The Probability Wave

Quantum physics refers to the unusual concept of the probability wave.  What this means is that a particle - say for example an electron - when not being measured (located), takes the form of a field or wave of probable locations, some being more probable or likely than others.  So from one point of view the electron is a solid little energy particle located in a particular spot.  And from another point of view it is an energy field or wave-form of possible locations (the extent of the probability-wave is based on Plank's constant (a very tiny quantity) and defined according to Heisenberg's Uncertainty Principle).  This is the so-called wave-particle paradox in quantum physics; a particle is also a wave, a wave is also a particle.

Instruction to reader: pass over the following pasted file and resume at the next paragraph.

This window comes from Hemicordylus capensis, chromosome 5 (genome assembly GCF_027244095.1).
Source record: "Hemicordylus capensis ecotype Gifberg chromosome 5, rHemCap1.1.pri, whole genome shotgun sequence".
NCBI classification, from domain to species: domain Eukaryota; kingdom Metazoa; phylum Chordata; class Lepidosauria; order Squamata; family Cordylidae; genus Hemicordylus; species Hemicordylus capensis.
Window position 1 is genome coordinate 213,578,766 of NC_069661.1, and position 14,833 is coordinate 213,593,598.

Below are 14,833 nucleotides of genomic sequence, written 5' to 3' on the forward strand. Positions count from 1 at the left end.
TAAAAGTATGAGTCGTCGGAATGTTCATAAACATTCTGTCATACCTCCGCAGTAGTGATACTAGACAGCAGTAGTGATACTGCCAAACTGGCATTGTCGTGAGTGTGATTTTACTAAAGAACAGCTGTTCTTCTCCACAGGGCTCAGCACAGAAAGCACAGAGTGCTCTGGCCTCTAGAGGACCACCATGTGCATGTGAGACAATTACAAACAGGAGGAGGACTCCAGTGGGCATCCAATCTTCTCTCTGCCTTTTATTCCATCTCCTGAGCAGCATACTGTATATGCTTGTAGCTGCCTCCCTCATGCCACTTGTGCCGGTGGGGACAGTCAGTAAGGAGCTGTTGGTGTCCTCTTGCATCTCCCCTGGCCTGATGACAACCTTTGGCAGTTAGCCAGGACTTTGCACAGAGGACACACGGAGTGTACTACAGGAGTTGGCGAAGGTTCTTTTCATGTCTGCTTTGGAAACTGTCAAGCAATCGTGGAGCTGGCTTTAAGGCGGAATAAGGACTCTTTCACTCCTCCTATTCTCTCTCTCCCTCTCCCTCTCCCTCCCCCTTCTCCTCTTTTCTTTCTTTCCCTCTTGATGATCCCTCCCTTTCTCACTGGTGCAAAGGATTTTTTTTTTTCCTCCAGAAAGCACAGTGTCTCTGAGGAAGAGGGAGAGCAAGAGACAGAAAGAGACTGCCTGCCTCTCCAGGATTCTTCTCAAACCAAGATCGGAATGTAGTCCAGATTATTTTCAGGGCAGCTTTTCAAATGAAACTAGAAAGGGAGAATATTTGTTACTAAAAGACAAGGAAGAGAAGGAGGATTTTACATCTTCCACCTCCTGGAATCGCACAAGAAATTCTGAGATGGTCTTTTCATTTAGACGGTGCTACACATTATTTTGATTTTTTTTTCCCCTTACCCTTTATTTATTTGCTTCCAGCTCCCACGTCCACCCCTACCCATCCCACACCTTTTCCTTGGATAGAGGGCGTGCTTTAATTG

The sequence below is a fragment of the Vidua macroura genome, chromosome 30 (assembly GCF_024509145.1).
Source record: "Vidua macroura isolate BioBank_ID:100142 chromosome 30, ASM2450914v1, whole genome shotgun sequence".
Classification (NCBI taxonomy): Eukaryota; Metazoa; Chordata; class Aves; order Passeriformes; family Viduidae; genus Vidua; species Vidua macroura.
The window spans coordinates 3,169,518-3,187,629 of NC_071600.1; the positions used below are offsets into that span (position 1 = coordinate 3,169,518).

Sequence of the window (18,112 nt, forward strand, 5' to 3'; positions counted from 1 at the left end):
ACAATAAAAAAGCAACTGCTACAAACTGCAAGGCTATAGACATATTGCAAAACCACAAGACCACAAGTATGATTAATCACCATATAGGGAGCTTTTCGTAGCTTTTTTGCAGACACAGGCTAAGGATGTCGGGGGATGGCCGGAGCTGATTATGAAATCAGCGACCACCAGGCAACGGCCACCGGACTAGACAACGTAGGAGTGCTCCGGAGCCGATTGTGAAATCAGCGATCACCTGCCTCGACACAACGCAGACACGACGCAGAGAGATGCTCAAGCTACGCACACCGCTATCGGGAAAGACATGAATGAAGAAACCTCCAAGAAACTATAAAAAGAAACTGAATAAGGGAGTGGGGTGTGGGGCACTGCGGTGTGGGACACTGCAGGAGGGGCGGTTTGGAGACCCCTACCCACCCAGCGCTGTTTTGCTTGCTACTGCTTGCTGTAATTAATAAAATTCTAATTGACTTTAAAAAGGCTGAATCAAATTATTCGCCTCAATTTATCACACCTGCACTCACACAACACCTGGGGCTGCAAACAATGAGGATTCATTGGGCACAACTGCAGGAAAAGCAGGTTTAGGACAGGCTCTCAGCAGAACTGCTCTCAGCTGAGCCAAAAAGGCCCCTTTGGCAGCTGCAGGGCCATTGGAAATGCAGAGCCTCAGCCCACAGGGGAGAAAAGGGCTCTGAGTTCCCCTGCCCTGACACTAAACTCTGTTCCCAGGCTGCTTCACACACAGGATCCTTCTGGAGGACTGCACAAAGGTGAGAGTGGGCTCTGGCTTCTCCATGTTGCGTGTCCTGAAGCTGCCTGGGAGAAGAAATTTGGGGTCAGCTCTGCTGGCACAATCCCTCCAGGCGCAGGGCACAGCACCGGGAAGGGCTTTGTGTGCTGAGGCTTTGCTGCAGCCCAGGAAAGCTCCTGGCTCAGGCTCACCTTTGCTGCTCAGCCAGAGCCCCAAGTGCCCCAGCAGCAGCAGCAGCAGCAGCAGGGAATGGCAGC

On the macroscopic level of everyday objects, this effect is not noticeable (because the Plank Constant is so tiny).  On the quantum physical level however the effects are noticable.


Quantum physics main page
Quantum physics

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this page uploaded 22 November 1999
converted to css format and javascript added 5 June 2000

html by M.Alan Kazlev
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